That's the everyday way of doing things, but to welcome these new baseball-playing friends, the old cowtown poured out its greatest display of friendly feelings since Harry and Bess came back from the White House to settle down again in suburban Independence. And in the spirit of true mid-western neighborliness, baseball fans swarmed in on the city like settlers bound for a house-raising in pioneer days. They came by car, by bus and plane and by excursion trains on the Wabash, the Katy, the Mopac, the Burlington, the Rock Island, the Union Pacific and the Santa Fe. They came from Arkansas, Oklahoma, Texas, Colorado, Nebraska and from deep into what used to be St. Louis Cardinals' Missouri territory.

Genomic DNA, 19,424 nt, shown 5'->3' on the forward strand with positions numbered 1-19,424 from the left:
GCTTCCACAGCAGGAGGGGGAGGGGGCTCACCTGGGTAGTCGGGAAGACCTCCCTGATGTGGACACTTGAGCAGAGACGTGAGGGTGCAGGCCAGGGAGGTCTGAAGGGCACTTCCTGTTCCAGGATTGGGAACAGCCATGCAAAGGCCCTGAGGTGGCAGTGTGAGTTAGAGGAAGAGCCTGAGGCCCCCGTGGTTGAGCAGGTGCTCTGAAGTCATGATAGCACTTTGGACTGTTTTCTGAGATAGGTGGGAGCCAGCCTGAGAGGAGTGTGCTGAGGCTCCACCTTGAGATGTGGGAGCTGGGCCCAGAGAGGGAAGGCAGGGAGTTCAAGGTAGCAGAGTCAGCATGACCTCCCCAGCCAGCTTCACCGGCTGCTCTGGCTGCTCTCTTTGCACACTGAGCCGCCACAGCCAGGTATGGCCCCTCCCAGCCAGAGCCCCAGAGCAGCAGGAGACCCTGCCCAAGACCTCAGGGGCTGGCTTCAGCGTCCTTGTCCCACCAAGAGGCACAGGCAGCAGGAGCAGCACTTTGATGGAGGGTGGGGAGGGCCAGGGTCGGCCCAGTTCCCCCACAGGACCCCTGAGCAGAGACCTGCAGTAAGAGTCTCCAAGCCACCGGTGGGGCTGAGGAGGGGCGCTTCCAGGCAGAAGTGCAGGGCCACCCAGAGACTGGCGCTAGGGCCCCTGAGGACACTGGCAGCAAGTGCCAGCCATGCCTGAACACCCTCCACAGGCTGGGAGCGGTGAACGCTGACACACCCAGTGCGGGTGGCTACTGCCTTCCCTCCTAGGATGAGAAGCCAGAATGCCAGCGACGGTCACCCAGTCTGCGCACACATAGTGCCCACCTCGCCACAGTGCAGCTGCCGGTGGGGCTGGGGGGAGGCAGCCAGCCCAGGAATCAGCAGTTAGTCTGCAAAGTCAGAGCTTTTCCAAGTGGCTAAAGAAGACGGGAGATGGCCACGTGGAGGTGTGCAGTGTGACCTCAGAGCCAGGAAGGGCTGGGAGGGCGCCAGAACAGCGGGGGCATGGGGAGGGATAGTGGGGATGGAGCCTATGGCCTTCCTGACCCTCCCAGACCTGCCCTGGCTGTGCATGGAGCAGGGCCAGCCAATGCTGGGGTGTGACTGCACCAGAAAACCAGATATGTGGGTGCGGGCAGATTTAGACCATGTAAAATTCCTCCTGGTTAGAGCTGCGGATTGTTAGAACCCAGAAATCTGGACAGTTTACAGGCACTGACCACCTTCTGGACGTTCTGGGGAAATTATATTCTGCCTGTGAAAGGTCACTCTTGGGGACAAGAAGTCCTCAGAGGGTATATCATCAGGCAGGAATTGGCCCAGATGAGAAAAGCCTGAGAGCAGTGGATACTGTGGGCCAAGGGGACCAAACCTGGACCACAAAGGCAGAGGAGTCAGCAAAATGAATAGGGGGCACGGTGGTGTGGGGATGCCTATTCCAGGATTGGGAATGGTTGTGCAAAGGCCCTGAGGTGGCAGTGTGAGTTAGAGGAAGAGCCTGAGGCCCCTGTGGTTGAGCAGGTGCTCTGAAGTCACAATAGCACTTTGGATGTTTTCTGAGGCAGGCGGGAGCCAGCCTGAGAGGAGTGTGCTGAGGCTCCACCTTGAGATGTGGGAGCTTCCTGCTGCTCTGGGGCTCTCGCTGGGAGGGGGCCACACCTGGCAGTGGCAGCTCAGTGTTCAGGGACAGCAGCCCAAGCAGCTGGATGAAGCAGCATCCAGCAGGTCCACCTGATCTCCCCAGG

For the young athletes, the festivities began as their chartered plane settled down at the airport the day before the season's opening. As each man stepped from the plane, he was introduced over the loudspeakers by Manager Lou Boudreau, and then he was hurried to his own private convertible for the parade through the downtown section where nearly 200,000 applauding, cheering, beaming friends lined the streets or threw confetti from the office windows overhead. Everywhere a fellow turned, there were friendly signs of welcome, bunting and signboards, and kids and old folks—even hotel doormen—wearing baseball caps with big letter A's on them. There were 20 flowered floats and 10 marching bands, dancing drum majorettes and pretty girls in short pants. There were mayors from miles around, Governor Fred Hall of Kansas and Lieutenant Governor James T. Blair Jr. of Missouri. There was Ford Frick, the high commissioner of baseball, Will Harridge, president of the American League, Walter Briggs, president of the opening day enemy, the Detroit Tigers, Del Webb, co-owner of the New York Yankees and late co-owner of the departed Kansas City Blues of the American Association. There was 92-year-old Connie Mack, riding along with a brave half-smile and a faraway look in his tired old eyes.